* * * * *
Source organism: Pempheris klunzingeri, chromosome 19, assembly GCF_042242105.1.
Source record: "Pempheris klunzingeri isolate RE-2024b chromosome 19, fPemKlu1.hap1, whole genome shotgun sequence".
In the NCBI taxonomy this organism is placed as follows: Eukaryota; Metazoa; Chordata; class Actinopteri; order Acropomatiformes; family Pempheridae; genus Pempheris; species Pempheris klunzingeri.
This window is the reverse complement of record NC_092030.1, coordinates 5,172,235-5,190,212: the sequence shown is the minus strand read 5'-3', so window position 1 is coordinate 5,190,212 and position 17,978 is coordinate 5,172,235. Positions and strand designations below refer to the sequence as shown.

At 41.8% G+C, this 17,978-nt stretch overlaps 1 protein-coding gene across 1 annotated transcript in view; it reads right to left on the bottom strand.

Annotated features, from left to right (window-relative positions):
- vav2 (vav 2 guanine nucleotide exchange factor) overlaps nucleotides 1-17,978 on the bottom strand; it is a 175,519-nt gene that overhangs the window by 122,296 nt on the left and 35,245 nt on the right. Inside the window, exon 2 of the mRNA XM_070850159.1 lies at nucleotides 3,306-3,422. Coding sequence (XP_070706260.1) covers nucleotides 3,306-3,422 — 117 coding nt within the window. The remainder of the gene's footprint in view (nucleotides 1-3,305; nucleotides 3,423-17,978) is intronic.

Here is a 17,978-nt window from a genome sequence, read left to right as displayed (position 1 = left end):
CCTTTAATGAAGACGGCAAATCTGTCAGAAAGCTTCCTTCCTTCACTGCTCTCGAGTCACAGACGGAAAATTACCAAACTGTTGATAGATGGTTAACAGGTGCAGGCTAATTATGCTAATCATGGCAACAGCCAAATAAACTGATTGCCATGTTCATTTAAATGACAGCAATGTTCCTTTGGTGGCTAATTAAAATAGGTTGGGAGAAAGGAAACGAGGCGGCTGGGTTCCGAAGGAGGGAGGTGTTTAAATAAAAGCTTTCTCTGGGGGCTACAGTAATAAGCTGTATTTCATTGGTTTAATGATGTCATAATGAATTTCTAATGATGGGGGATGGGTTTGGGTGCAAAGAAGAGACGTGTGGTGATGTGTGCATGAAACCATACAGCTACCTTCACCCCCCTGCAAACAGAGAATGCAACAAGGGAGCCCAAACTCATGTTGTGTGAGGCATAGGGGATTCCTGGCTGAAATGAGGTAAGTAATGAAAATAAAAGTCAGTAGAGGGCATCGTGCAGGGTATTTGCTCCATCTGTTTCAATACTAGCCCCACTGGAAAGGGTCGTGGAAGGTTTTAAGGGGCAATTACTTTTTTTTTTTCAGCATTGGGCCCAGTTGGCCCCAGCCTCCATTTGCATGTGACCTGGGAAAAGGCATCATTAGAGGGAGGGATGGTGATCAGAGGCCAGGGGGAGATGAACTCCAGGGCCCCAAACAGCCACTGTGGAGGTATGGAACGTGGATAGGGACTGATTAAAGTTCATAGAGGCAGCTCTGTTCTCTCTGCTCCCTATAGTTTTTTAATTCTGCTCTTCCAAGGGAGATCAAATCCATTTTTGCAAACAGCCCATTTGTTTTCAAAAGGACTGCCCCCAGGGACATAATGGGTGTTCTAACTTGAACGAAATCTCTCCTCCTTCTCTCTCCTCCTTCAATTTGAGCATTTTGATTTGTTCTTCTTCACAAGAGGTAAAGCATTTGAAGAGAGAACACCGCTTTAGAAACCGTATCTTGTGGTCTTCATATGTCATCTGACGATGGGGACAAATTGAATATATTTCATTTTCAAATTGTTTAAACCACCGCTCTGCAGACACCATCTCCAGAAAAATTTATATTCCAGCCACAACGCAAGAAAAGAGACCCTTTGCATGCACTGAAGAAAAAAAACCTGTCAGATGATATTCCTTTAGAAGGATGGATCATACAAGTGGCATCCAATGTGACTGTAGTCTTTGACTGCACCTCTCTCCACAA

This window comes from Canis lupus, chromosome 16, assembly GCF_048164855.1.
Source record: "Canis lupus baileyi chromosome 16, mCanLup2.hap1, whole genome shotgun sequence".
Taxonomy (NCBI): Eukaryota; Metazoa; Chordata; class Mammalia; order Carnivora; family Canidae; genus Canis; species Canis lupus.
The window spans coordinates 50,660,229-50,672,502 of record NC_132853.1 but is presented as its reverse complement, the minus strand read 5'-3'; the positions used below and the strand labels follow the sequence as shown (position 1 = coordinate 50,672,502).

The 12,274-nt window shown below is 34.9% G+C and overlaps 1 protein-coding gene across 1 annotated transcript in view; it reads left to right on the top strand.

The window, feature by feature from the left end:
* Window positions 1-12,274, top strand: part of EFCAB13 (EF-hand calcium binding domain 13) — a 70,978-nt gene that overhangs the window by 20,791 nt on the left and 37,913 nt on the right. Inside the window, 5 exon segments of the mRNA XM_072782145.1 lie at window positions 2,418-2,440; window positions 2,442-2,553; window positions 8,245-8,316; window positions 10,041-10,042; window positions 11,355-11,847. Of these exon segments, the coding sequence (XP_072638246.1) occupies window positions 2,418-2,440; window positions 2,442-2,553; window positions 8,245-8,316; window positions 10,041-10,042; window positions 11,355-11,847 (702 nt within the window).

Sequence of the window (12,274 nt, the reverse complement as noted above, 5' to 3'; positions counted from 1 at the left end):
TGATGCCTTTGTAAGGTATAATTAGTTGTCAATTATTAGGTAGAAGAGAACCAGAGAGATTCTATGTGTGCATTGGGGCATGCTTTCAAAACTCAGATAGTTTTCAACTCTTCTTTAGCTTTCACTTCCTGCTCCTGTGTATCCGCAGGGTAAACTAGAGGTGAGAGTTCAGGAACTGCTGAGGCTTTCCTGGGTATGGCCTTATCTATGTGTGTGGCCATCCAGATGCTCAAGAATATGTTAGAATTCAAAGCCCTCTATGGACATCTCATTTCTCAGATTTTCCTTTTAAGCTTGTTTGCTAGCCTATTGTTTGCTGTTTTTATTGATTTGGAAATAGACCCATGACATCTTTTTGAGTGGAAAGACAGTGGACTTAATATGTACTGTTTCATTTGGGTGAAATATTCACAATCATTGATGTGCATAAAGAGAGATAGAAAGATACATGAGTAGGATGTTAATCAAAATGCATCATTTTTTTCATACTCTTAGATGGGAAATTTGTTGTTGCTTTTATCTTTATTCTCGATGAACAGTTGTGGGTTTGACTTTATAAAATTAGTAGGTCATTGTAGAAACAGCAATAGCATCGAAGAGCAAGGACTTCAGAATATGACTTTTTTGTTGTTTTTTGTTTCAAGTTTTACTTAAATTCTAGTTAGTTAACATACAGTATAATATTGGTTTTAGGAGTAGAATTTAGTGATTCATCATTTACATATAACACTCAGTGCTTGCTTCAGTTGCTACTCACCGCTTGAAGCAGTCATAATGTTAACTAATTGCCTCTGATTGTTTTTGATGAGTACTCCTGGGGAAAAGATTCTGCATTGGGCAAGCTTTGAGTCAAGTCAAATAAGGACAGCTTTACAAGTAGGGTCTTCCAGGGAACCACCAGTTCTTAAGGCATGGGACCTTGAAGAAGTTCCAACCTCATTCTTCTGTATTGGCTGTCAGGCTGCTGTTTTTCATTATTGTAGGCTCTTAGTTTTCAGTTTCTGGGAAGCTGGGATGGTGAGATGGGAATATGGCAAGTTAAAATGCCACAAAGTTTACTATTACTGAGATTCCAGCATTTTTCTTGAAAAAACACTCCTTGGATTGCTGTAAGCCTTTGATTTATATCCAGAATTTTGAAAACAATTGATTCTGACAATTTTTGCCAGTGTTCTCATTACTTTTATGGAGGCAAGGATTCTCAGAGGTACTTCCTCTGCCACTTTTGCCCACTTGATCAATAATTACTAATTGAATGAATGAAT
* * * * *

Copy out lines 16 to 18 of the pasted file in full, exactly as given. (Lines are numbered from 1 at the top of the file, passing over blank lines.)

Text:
* Window positions 1-12,274, top strand: part of EFCAB13 (EF-hand calcium binding domain 13) — a 70,978-nt gene that overhangs the window by 20,791 nt on the left and 37,913 nt on the right. Inside the window, 5 exon segments of the mRNA XM_072782145.1 lie at window positions 2,418-2,440; window positions 2,442-2,553; window positions 8,245-8,316; window positions 10,041-10,042; window positions 11,355-11,847. Of these exon segments, the coding sequence (XP_072638246.1) occupies window positions 2,418-2,440; window positions 2,442-2,553; window positions 8,245-8,316; window positions 10,041-10,042; window positions 11,355-11,847 (702 nt within the window).

Sequence of the window (12,274 nt, the reverse complement as noted above, 5' to 3'; positions counted from 1 at the left end):
TGATGCCTTTGTAAGGTATAATTAGTTGTCAATTATTAGGTAGAAGAGAACCAGAGAGATTCTATGTGTGCATTGGGGCATGCTTTCAAAACTCAGATAGTTTTCAACTCTTCTTTAGCTTTCACTTCCTGCTCCTGTGTATCCGCAGGGTAAACTAGAGGTGAGAGTTCAGGAACTGCTGAGGCTTTCCTGGGTATGGCCTTATCTATGTGTGTGGCCATCCAGATGCTCAAGAATATGTTAGAATTCAAAGCCCTCTATGGACATCTCATTTCTCAGATTTTCCTTTTAAGCTTGTTTGCTAGCCTATTGTTTGCTGTTTTTATTGATTTGGAAATAGACCCATGACATCTTTTTGAGTGGAAAGACAGTGGACTTAATATGTACTGTTTCATTTGGGTGAAATATTCACAATCATTGATGTGCATAAAGAGAGATAGAAAGATACATGAGTAGGATGTTAATCAAAATGCATCATTTTTTTCATACTCTTAGATGGGAAATTTGTTGTTGCTTTTATCTTTATTCTCGATGAACAGTTGTGGGTTTGACTTTATAAAATTAGTAGGTCATTGTAGAAACAGCAATAGCATCGAAGAGCAAGGACTTCAGAATATGACTTTTTTGTTGTTTTTTGTTTCAAGTTTTACTTAAATTCTAGTTAGTTAACATACAGTATAATATTGGTTTTAGGAGTAGAATTTAGTGATTCATCATTTACATATAACACTCAGTGCTTGCTTCAGTTGCTACTCACCGCTTGAAGCAGTCATAATGTTAACTAATTGCCTCTGATTGTTTTTGATGAGTACTCCTGGGGAAAAGATTCTGCATTGGGCAAGCTTTGAGTCAAGTCAAATAAGGACAGCTTTACAAGTAGGGTCTTCCAGGGAACCACCAGTTCTTAAGGCATGGGACCTTGAAGAAGTTCCAACCTCATTCTTCTGTATTGGCTGTCAGGCTGCTGTTTTTCATTATTGTAGGCTCTTAGTTTTCAGTTTCTGGGAAGCTGGGATGGTGAGATGGGAATATGGCAAGTTAAAATGCCACAAAGTTTACTATTACTGAGATTCCAGCATTTTTCTTGAAAAAACACTCCTTGGATTGCTGTAAGCCTTTGATTTATATCCAGAATTTTGAAAACAATTGATTCTGACAATTTTTGCCAGTGTTCTCATTACTTTTATGGAGGCAAGGATTCTCAGAGGTACTTCCTCTGCCACTTTTGCCCACTTGATCAATAATTACTAATTGAATGAATGAAT